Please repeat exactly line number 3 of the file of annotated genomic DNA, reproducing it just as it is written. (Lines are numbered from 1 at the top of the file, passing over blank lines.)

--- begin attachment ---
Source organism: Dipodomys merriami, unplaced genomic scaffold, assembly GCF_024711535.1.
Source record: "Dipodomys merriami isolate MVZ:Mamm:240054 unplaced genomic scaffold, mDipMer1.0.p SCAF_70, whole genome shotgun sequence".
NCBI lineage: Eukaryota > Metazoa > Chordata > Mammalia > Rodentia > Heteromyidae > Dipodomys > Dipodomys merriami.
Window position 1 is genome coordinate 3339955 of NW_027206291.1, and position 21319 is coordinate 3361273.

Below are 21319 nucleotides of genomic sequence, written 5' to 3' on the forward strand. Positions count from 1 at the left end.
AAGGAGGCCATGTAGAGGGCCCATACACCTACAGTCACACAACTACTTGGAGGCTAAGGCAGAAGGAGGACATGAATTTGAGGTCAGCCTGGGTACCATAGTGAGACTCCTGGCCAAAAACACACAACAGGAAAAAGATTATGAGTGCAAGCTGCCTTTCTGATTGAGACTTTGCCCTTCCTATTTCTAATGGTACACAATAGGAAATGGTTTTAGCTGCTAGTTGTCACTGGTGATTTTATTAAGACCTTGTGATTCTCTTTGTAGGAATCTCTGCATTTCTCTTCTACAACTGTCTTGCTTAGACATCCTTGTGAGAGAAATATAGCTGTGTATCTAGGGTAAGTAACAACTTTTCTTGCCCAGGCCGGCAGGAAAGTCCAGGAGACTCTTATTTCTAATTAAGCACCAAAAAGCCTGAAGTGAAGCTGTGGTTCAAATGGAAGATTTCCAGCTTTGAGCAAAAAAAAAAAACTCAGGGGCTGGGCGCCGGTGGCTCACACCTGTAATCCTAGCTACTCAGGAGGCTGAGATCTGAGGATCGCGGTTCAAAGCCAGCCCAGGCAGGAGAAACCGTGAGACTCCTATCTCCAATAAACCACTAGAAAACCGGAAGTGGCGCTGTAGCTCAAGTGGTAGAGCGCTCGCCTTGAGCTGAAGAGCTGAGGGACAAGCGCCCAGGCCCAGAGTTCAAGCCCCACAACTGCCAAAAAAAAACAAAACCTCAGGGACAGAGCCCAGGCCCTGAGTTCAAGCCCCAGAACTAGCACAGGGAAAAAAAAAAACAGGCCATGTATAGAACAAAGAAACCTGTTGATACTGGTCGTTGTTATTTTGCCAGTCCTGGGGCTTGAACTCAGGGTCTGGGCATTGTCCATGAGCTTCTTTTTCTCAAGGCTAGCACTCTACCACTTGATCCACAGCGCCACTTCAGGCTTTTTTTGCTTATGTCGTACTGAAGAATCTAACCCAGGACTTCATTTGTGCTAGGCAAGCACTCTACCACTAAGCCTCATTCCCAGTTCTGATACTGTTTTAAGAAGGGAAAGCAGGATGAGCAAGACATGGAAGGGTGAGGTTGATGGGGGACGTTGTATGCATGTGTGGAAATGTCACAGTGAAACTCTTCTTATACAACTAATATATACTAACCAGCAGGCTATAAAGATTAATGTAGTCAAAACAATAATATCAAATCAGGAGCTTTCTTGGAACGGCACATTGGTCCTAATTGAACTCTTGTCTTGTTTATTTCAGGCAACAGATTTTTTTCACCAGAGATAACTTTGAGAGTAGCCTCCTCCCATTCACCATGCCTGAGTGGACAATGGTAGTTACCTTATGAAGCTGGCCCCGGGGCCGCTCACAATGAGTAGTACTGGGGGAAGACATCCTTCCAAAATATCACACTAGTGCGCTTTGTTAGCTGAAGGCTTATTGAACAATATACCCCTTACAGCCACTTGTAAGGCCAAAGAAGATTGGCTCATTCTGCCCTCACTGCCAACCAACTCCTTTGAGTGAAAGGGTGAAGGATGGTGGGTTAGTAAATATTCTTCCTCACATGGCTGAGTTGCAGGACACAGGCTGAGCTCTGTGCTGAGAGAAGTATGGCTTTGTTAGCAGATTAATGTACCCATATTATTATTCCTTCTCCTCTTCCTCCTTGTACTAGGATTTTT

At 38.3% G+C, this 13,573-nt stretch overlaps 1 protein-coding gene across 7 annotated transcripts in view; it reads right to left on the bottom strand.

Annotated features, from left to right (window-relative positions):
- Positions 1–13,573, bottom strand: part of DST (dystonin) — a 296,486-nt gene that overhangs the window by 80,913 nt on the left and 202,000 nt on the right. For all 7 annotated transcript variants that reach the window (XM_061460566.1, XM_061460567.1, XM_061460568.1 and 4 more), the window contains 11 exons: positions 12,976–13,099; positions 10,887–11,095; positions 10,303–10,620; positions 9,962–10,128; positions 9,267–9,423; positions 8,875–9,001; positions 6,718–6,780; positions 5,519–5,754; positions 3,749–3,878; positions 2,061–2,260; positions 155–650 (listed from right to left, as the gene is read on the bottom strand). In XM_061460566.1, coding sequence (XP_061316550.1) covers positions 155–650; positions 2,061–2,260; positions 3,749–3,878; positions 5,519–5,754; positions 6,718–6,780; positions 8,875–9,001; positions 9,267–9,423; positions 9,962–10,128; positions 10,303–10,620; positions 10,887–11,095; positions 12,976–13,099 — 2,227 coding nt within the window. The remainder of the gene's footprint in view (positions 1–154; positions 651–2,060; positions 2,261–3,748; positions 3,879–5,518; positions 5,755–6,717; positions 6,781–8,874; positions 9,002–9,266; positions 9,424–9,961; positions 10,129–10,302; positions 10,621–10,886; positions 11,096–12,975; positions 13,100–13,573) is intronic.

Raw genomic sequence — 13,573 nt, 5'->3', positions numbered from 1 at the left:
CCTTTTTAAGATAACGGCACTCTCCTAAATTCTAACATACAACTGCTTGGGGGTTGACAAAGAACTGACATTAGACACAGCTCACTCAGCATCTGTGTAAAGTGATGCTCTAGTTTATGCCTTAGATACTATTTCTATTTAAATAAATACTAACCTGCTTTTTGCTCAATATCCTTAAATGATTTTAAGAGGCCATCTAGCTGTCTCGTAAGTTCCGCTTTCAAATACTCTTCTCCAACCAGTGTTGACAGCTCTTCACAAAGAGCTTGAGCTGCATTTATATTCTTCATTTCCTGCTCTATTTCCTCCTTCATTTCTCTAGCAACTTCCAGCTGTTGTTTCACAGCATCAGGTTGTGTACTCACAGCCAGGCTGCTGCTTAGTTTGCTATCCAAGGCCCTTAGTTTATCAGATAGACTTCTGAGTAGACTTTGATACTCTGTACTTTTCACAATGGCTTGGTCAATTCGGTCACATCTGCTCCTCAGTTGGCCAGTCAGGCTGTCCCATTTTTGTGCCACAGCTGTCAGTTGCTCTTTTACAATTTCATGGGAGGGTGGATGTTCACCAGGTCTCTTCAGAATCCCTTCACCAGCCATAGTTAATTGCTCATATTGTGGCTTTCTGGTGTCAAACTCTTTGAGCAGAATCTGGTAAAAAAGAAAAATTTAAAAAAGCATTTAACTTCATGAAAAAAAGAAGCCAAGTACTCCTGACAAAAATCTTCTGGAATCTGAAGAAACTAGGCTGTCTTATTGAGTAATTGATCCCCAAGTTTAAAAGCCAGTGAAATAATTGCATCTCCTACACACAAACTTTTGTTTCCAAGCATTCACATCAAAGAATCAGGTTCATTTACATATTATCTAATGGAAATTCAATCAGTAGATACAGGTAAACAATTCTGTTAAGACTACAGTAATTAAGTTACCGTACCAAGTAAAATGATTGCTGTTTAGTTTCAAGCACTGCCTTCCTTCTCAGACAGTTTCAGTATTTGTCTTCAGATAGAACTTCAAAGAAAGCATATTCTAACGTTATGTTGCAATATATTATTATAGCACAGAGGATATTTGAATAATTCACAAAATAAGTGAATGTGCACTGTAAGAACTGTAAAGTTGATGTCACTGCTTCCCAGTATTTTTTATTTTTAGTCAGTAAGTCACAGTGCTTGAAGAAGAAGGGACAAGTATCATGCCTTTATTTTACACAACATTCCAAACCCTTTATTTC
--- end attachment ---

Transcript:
NCBI lineage: Eukaryota > Metazoa > Chordata > Mammalia > Rodentia > Heteromyidae > Dipodomys > Dipodomys merriami.